Are you interested in contact with biological family members?

I have been trying to find my birthmother for three years now, but searchers I have hired have had difficulty tracking her down. Nevertheless, I am only aware of my birthmother’s information, and I am not sure even she knew the information of my birthfather. I would like to meet my birthmother’s family.

What are your thoughts on adoption?

My opinion of adoption: It’s a very kind thing for people to do. I see parents who adopt as very loving and strong individuals. Exceptional bravery is involved in the lengthy process of adoption. Likewise, the idea of taking in someone else’s child, potentially from a different culture, with a different language, personality, and different interests is a daunting task – but adoptive parents often do it so beautifully, with only the intention of love and respect. In this way, I think adoption is a very remarkable thing.

However, there are many scenarios where adoption results in distress for the child. Whether it’s the separation from parents, siblings, or a culture – the child can be affected negatively. I would not agree necessarily with separating a child from their country of origin.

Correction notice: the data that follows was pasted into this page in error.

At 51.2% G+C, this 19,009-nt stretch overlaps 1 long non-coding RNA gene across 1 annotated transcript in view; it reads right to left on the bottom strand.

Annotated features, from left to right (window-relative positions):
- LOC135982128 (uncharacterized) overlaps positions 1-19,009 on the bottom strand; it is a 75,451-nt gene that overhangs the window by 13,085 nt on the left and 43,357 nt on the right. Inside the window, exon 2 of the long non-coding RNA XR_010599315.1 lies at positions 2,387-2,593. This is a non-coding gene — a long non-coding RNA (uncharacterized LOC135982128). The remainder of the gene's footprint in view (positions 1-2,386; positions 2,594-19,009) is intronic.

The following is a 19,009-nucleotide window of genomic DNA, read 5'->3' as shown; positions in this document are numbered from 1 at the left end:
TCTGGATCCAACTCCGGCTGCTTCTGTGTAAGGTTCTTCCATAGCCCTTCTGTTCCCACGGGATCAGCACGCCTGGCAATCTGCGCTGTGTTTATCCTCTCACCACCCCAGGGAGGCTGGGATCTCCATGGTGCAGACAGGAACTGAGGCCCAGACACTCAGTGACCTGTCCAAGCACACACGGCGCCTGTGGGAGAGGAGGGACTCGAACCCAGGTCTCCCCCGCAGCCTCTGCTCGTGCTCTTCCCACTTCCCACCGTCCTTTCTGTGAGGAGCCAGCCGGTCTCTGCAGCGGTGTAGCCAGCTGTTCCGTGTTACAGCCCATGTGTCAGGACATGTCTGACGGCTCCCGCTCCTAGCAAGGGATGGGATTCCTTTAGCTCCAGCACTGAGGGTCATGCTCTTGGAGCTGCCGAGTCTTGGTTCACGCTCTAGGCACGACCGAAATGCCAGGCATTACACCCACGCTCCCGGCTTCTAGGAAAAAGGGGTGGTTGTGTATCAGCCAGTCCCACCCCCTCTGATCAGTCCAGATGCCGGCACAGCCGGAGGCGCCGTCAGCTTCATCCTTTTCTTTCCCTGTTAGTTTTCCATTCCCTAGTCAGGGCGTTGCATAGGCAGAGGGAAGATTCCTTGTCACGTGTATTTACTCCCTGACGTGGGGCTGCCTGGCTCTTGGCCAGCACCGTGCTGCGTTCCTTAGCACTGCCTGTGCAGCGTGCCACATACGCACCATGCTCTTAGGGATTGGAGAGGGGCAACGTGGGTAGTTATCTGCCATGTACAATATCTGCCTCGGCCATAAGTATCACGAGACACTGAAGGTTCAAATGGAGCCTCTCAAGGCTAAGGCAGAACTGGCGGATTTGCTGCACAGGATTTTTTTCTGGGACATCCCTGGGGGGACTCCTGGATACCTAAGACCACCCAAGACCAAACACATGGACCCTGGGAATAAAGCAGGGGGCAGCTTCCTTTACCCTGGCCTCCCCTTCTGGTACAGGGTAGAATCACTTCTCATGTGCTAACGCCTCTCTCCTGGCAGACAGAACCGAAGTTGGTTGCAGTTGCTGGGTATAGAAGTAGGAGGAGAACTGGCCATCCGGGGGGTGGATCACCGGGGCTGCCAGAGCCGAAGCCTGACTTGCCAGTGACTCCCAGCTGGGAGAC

But even beyond that, what makes me feel most uneasy about adoption is, in some cases, the assignment of monetary value to a child. That I had some raw sum attached to me freaks me out a bit. My adoption cost a great deal more than most adoptions: 70 thousand dollars. Most adoptions are less than half of that. I understand that a great percentage of that money is for lawyers and transportation, hospital fees and care.

In your situation, the adoption cost was a little different, correct? 

In my case, my mother was compensated (which doesn’t often happen, I don’t think). My adoption agency was compensated. Third party groups were compensated. And that was all predetermined. It makes me question what other factors determined the price. Did my gender determine it? My genetics?

And when did these people sit in a room and say, “yes. This child seems like she’s worth that much.”… or even an extended question, “biological mother, is this percentage of the whole enough for you?” …presumably yes. Or maybe it wasn’t about the money. But that’s just it. It comes back down to the whole ‘causing distress in the child.’ The unknowns, again. It’s like a rabbit hole.